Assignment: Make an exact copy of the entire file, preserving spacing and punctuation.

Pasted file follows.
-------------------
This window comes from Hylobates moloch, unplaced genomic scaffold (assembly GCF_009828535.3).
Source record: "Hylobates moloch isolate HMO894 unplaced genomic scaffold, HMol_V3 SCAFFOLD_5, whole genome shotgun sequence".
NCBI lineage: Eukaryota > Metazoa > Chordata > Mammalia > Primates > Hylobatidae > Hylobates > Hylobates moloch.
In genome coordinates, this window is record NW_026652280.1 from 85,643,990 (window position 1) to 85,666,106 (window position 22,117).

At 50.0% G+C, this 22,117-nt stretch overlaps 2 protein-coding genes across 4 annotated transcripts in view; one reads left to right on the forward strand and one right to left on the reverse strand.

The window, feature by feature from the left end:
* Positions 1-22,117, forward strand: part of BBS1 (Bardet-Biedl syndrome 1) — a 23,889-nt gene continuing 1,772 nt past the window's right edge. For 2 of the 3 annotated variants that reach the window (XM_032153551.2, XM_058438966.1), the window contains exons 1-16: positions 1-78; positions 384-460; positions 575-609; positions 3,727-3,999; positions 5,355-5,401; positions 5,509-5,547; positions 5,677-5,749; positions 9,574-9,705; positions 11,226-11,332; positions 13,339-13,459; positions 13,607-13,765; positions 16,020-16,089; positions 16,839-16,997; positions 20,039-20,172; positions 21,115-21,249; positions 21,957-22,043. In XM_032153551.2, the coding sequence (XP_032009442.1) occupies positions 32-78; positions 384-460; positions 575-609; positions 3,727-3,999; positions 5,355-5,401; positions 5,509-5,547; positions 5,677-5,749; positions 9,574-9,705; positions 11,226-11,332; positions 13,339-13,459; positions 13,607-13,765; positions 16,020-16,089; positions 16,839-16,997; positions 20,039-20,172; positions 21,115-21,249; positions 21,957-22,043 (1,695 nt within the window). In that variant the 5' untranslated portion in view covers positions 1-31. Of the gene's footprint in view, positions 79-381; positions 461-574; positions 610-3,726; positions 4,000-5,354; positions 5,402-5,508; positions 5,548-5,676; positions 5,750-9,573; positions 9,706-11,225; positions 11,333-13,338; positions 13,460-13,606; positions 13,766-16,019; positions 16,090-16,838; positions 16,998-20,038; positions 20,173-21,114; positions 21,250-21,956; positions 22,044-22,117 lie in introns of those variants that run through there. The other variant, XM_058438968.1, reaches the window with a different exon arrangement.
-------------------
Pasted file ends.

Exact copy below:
This window comes from Hylobates moloch, unplaced genomic scaffold (assembly GCF_009828535.3).
Source record: "Hylobates moloch isolate HMO894 unplaced genomic scaffold, HMol_V3 SCAFFOLD_5, whole genome shotgun sequence".
NCBI lineage: Eukaryota > Metazoa > Chordata > Mammalia > Primates > Hylobatidae > Hylobates > Hylobates moloch.
In genome coordinates, this window is record NW_026652280.1 from 85,643,990 (window position 1) to 85,666,106 (window position 22,117).

At 50.0% G+C, this 22,117-nt stretch overlaps 2 protein-coding genes across 4 annotated transcripts in view; one reads left to right on the forward strand and one right to left on the reverse strand.

The window, feature by feature from the left end:
* Positions 1-22,117, forward strand: part of BBS1 (Bardet-Biedl syndrome 1) — a 23,889-nt gene continuing 1,772 nt past the window's right edge. For 2 of the 3 annotated variants that reach the window (XM_032153551.2, XM_058438966.1), the window contains exons 1-16: positions 1-78; positions 384-460; positions 575-609; positions 3,727-3,999; positions 5,355-5,401; positions 5,509-5,547; positions 5,677-5,749; positions 9,574-9,705; positions 11,226-11,332; positions 13,339-13,459; positions 13,607-13,765; positions 16,020-16,089; positions 16,839-16,997; positions 20,039-20,172; positions 21,115-21,249; positions 21,957-22,043. In XM_032153551.2, the coding sequence (XP_032009442.1) occupies positions 32-78; positions 384-460; positions 575-609; positions 3,727-3,999; positions 5,355-5,401; positions 5,509-5,547; positions 5,677-5,749; positions 9,574-9,705; positions 11,226-11,332; positions 13,339-13,459; positions 13,607-13,765; positions 16,020-16,089; positions 16,839-16,997; positions 20,039-20,172; positions 21,115-21,249; positions 21,957-22,043 (1,695 nt within the window). In that variant the 5' untranslated portion in view covers positions 1-31. Of the gene's footprint in view, positions 79-381; positions 461-574; positions 610-3,726; positions 4,000-5,354; positions 5,402-5,508; positions 5,548-5,676; positions 5,750-9,573; positions 9,706-11,225; positions 11,333-13,338; positions 13,460-13,606; positions 13,766-16,019; positions 16,090-16,838; positions 16,998-20,038; positions 20,173-21,114; positions 21,250-21,956; positions 22,044-22,117 lie in introns of those variants that run through there. The other variant, XM_058438968.1, reaches the window with a different exon arrangement.